I realized that there was no better place than the wall which stood facing the football field even if it meant that the map would get an occasional kick from a flying ball.
Getting Started: I chose the grid method as this method lets one transfer information from pre-gridded map sheets on to any surface. Before I jumped to the seemingly daunting task of making grids on the wall, I had to teach children to draw grids and understand ‘scaling up (enlarging) and down’ as the case may be. The math teachers got into the act and got the children to
- Draw a grid box with four corners at right angles.
- Check if corner to corner diagonals were of equal length.
- Practice exercises of scaling up. E.g., draw a square of side 8 cm. Make a grid on this square 98 cm which has smaller squares of 2 cm each. Thus 64 squares of 2 cm are formed. Now draw a flower or any other figure in this square. Create another grid of square 16 cms with side enlarged to 4 cm each. In both the grids the number of squares (which is 64) remains the same. Now when you draw the flower proportionately in the same grid as in the smaller box, we see that the image has grown but has retained its shape and proportion.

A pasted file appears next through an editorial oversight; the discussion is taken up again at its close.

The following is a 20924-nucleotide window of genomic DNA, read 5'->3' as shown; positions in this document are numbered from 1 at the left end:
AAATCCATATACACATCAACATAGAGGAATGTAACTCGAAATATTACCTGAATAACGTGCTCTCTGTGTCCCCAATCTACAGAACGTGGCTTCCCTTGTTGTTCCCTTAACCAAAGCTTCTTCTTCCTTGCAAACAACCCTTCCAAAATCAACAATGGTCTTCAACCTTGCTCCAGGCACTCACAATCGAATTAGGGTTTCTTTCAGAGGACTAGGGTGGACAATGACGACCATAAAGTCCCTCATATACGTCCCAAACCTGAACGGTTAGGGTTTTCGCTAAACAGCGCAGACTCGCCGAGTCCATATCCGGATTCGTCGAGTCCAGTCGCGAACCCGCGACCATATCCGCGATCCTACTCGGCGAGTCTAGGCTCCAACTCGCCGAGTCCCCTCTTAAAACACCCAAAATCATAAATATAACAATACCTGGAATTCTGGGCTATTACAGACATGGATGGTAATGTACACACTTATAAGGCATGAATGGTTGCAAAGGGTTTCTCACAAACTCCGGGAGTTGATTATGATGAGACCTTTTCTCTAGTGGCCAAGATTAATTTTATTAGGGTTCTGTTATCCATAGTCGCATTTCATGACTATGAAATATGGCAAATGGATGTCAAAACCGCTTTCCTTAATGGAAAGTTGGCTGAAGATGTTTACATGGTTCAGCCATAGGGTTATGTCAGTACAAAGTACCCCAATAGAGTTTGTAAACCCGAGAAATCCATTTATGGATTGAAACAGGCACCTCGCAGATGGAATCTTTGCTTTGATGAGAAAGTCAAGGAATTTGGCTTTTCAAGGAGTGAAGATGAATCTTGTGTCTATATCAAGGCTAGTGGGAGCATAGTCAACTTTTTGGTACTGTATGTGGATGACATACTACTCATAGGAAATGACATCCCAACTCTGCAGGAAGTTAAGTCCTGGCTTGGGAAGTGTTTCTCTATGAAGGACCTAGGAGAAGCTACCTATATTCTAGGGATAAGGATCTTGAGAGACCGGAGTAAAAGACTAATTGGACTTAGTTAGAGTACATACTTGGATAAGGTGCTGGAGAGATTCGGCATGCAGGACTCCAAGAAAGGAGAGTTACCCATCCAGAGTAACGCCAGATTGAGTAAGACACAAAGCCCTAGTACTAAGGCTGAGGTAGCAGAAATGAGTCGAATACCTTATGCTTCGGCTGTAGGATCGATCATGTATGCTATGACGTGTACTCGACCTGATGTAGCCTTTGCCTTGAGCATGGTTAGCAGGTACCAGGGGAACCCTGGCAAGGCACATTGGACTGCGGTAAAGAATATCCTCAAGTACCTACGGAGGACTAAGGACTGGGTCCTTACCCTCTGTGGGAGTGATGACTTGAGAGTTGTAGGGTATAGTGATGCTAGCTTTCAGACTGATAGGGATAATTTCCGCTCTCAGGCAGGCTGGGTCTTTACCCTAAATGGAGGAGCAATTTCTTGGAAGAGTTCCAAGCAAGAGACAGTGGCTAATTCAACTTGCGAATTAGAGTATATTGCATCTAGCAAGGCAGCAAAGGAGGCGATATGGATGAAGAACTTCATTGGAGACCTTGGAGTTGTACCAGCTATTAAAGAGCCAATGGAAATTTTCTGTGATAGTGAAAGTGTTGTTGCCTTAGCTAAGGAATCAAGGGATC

I chose the Robinson’s projection. According to this projection the length is twice the height. The proposed dimension was block size of 3/3 inches. The map would be 84 inches wide and 168 inches long. I had to keep in mind the heights of my little mapmakers too. The map also had to be at the eye level of the children so that they would be able to examine it in detail.
Children from grades 7, 6, 5, and 4 were involved in the project. The continents to be drawn were decided based on their syllabus.
Grade 7 – Americas